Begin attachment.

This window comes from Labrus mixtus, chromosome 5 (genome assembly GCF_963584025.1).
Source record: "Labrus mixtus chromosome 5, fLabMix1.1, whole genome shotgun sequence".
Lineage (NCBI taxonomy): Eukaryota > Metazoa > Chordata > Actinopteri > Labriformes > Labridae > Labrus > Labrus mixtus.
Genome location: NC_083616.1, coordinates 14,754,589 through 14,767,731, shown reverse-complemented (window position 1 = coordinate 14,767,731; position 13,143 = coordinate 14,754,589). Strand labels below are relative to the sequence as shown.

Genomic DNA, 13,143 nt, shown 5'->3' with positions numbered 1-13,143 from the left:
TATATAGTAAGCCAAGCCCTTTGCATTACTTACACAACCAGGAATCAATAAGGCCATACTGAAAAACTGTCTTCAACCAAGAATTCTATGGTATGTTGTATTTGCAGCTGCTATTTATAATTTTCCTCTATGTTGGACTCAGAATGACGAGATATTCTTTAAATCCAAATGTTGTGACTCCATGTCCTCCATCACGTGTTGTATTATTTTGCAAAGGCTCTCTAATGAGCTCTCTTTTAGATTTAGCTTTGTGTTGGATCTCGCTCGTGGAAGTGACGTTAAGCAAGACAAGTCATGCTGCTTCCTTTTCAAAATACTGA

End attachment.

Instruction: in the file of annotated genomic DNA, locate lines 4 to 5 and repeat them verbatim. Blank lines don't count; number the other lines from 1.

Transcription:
Genome location: NC_083616.1, coordinates 14,754,589 through 14,767,731, shown reverse-complemented (window position 1 = coordinate 14,767,731; position 13,143 = coordinate 14,754,589). Strand labels below are relative to the sequence as shown.

Genomic DNA, 13,143 nt, shown 5'->3' with positions numbered 1-13,143 from the left: